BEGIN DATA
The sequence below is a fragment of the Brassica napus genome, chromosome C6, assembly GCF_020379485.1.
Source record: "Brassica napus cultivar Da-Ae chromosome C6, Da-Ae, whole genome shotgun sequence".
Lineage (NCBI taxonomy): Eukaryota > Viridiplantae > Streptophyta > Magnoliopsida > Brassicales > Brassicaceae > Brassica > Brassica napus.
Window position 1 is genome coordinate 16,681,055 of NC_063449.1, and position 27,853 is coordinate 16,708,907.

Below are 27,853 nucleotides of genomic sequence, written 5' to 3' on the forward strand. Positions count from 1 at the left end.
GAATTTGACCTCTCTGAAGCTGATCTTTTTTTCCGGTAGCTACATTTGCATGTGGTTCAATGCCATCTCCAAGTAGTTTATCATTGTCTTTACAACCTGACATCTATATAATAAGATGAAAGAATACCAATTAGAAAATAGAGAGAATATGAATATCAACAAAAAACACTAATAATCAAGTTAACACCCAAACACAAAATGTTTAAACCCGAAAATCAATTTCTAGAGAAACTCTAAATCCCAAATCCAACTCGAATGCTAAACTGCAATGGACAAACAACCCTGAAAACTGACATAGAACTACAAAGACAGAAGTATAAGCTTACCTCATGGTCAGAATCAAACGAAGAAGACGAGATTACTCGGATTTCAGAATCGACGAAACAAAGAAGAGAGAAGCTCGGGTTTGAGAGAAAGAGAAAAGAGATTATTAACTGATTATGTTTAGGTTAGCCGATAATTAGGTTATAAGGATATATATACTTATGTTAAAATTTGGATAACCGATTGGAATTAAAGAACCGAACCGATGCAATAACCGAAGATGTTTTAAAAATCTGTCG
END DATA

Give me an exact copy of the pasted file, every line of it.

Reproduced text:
The sequence below is a fragment of the Brassica napus genome, chromosome C6, assembly GCF_020379485.1.
Source record: "Brassica napus cultivar Da-Ae chromosome C6, Da-Ae, whole genome shotgun sequence".
Lineage (NCBI taxonomy): Eukaryota > Viridiplantae > Streptophyta > Magnoliopsida > Brassicales > Brassicaceae > Brassica > Brassica napus.
Window position 1 is genome coordinate 16,681,055 of NC_063449.1, and position 27,853 is coordinate 16,708,907.

Below are 27,853 nucleotides of genomic sequence, written 5' to 3' on the forward strand. Positions count from 1 at the left end.
GAATTTGACCTCTCTGAAGCTGATCTTTTTTTCCGGTAGCTACATTTGCATGTGGTTCAATGCCATCTCCAAGTAGTTTATCATTGTCTTTACAACCTGACATCTATATAATAAGATGAAAGAATACCAATTAGAAAATAGAGAGAATATGAATATCAACAAAAAACACTAATAATCAAGTTAACACCCAAACACAAAATGTTTAAACCCGAAAATCAATTTCTAGAGAAACTCTAAATCCCAAATCCAACTCGAATGCTAAACTGCAATGGACAAACAACCCTGAAAACTGACATAGAACTACAAAGACAGAAGTATAAGCTTACCTCATGGTCAGAATCAAACGAAGAAGACGAGATTACTCGGATTTCAGAATCGACGAAACAAAGAAGAGAGAAGCTCGGGTTTGAGAGAAAGAGAAAAGAGATTATTAACTGATTATGTTTAGGTTAGCCGATAATTAGGTTATAAGGATATATATACTTATGTTAAAATTTGGATAACCGATTGGAATTAAAGAACCGAACCGATGCAATAACCGAAGATGTTTTAAAAATCTGTCG